I wanted to provide you with an update on the latest news and events from Washington regarding the development of policies that could affect the soap and cosmetics industry in the future. On Thursday, April 18, FDA Commissioner Hamburg testified in front of the Senate Appropriations Committee regarding the FDA budget for the next fiscal year (FY 2014).
In the proposed budget submitted earlier this month by the President to the Congress, the Administration, just as they did last year, called for the establishment of new fees to be imposed on the cosmetics industry in order to stand up a more rigorous regulatory regime. It’s important to note that this is just a proposal at this point and has been introduced for the purposes of discussion. We are still a ways off from any new policies being seriously considered by the Congress, let alone enacted into law.
As you know, I, and other stakeholders from a wide spectrum of the cosmetics industry have been meeting with members of Congress and their staffs as well as the FDA to discuss any potential changes to the regulations impacting the industry and to make sure that the small businesses that make up our industry are protected as best they can be from potentially burdensome new rules and costs. While we’ve made a lot of progress, there is still work to do.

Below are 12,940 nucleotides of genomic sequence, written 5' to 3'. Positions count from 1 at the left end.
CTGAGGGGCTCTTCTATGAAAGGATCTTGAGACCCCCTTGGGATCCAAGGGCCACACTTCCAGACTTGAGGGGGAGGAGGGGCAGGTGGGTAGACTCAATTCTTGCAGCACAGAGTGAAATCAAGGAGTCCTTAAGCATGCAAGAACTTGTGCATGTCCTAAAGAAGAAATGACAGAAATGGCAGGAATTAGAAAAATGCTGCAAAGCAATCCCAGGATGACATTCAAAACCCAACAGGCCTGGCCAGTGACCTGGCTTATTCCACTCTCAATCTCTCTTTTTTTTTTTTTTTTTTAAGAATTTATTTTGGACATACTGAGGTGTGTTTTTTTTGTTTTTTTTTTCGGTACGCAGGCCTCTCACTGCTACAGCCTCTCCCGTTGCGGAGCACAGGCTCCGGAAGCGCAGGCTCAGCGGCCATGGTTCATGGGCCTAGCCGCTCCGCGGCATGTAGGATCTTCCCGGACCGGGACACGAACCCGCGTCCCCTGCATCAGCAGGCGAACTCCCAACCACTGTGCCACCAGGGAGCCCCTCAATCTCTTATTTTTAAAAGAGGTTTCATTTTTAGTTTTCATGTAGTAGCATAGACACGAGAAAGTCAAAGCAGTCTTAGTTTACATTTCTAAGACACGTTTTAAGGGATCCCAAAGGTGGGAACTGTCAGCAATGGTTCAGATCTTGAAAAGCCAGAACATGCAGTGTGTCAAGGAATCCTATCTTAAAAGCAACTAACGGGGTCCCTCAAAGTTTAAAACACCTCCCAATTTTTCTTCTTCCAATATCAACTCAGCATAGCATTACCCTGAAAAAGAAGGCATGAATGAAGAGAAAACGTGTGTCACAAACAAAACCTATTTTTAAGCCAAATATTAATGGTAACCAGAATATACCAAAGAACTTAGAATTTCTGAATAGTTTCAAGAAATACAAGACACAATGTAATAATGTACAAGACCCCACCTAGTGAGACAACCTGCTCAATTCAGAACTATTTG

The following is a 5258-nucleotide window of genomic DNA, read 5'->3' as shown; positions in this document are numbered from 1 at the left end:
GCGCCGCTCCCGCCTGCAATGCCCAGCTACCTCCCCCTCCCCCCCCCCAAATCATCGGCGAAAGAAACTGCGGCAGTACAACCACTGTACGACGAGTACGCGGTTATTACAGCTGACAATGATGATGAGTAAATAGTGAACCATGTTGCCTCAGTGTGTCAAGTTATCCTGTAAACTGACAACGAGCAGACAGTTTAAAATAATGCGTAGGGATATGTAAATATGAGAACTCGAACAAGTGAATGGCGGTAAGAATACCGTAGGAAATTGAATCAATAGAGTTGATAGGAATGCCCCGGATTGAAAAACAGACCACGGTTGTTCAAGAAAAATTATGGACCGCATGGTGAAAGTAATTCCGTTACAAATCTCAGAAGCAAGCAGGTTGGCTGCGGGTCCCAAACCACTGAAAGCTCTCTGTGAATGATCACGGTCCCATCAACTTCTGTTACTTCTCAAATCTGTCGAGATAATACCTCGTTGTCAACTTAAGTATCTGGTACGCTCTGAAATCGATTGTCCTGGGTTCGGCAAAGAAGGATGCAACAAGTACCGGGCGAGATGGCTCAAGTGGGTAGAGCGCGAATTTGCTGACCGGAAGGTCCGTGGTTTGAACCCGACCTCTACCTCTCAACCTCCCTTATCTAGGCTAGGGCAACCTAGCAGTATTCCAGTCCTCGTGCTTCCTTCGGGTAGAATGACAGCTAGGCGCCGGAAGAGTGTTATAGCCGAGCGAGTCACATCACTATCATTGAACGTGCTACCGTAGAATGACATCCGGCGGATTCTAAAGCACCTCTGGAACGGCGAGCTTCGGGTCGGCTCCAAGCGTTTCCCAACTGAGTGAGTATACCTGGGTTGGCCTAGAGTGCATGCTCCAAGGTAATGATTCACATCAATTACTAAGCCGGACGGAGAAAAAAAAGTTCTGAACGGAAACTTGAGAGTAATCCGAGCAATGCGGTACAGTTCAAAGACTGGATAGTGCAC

The President’s FY14 Budget proposes 21% increase over recently enacted levels to take care of all of the Food, Drug, Medical Device and Cosmetic industry. Of all of proposed new user fees, $19 million would come from a new mandatory and annual cosmetics user fee, to be to be paid by domestic and international cosmetics manufacturers. This is the second consecutive year FDA has proposed a cosmetics user fee. Congress took no action on the proposal last year. Any bill that affects the cosmetics industry should include small business exemptions from fees. That has been our message from the start and remains our clear and consistent message.
Currently, there is one bill in draft form that has not made it out of committee that would affect the cosmetics industry. It does contain small business exemptions. You can read the full draft of the bill here. This bill is still in committee. I will keep you posted if anything changes with the status of the proposed bill.
I know this is a lot of information, but I thought it was better to share more with you about what’s going on rather than have you not hear about it or not get the full story. Again, there’s a big distance between where we are now and any potential changes to regulations going into effect, but as you can see, the discussion is still open and it’s important that we remain vigilant to send the message that small business can and should be protected against any fees or burdensome regulatory paperwork requirements.